Election analysis: What the elections mean for Boilermaker construction work

MUCH OF RECENT work for Construction Division Boilermakers has been driven by provisions in and amendments to the Clean Air Act of 1970 (CAA). In the 1990s and 2000s, thousands of U.S. construction Boilermakers worked on SCRs, scrubbers, baghouses, and other technology made necessary by that law.

Future work will also be driven by the CAA as the Environmental Protection Agency (EPA) strives to establish maximum achievable control technology (MACT) in all industrial facilities burning oil, coal, and biomass fuels. EPA efforts to regulate emissions of greenhouse gases under the CAA (required by a Supreme Court decision in 2007) may also bring a great deal of work to Boilermakers, but the path to those jobs is not yet clear.

MACT rules for Hazardous Air Pollutants (not including CO2) are expected to be finalized this winter. They will require a wide range of industrial facilities to install high-quality pollution control equipment, promising a great deal of work for Boilermakers over the next 4-5 years.

Efforts to reduce CO2 emissions are expected to stimulate technology development and job creation as well, because heavy emitters will need to install carbon capture and storage (CCS) technology. The Department of Energy has projected that developing and deploying CCS could generate over one million job-years of work over the next 10 years. However, whether this technology will get the support necessary from the split Congress is anyone’s guess.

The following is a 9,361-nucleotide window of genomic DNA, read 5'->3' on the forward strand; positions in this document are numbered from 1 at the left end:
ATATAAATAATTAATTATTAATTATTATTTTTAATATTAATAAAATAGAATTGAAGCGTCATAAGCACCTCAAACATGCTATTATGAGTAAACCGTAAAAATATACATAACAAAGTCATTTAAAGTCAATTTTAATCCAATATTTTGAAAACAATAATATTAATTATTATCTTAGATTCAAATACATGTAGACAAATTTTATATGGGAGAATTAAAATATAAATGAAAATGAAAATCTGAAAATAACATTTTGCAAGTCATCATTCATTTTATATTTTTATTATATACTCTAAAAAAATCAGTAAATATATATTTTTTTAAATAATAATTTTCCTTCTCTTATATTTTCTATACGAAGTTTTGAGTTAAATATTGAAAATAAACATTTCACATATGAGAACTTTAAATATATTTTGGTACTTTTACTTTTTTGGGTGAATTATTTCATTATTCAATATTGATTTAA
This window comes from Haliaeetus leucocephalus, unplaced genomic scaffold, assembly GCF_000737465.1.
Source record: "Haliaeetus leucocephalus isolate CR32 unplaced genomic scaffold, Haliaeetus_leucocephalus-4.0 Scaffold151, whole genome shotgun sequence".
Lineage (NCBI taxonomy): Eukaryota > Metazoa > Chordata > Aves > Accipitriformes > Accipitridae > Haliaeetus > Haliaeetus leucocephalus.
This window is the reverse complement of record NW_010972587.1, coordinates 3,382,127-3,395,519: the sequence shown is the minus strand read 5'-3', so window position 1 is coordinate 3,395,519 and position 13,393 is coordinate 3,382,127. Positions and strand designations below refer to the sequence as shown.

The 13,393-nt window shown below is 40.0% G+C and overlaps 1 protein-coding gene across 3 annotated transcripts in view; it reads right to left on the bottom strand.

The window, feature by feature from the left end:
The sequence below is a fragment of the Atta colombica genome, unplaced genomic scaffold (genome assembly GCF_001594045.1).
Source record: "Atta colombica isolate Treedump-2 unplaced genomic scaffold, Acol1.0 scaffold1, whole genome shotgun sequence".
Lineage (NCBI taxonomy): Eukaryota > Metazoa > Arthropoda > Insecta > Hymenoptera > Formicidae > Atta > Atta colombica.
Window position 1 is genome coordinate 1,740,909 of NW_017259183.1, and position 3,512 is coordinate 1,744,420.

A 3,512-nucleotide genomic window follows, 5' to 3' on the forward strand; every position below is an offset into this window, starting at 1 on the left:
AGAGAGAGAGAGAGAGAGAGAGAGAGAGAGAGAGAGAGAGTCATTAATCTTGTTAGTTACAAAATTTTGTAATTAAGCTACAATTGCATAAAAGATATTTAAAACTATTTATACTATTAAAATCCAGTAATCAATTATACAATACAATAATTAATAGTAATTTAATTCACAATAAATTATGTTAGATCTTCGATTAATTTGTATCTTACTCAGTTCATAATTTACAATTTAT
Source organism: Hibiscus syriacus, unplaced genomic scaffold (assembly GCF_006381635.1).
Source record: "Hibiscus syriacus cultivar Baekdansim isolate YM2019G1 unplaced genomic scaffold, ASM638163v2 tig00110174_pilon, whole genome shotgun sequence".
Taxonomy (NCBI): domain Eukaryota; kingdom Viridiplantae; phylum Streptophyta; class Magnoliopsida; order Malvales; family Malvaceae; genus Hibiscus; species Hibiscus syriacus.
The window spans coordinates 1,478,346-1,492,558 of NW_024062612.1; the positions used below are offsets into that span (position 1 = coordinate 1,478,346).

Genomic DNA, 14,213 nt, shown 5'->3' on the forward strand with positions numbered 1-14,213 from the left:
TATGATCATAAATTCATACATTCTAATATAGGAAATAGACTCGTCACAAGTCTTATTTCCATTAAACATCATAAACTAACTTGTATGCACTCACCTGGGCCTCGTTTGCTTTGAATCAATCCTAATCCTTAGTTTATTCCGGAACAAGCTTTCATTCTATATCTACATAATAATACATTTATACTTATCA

Senate Republican Minority Leader Mitch McConnell says one area Democrats and Republicans may be able to find common ground on is “clean coal.” But if the incoming crop of “Tea Party” Republicans are successful in blocking expenditures for CCS research or are able to strip the EPA of regulatory authority over greenhouse gases — as some have proposed — the resulting uncertainty in energy markets will continue to stall new plant construction.

On the bright side, Boilermakers Legislative Director Abe Breehey said that FutureGen2 and other CCS demonstration projects funded by the Recovery Act would continue to go forward. He also suggested that Senator Rockefeller’s proposed bill to fund 8 to 10 small-scale commercial CCS projects could be viable.

State regulators are also expected to lower resistance to new power plant construction, but continuing uncertainty over greenhouse gases might force them to encourage the use of natural gas rather than coal.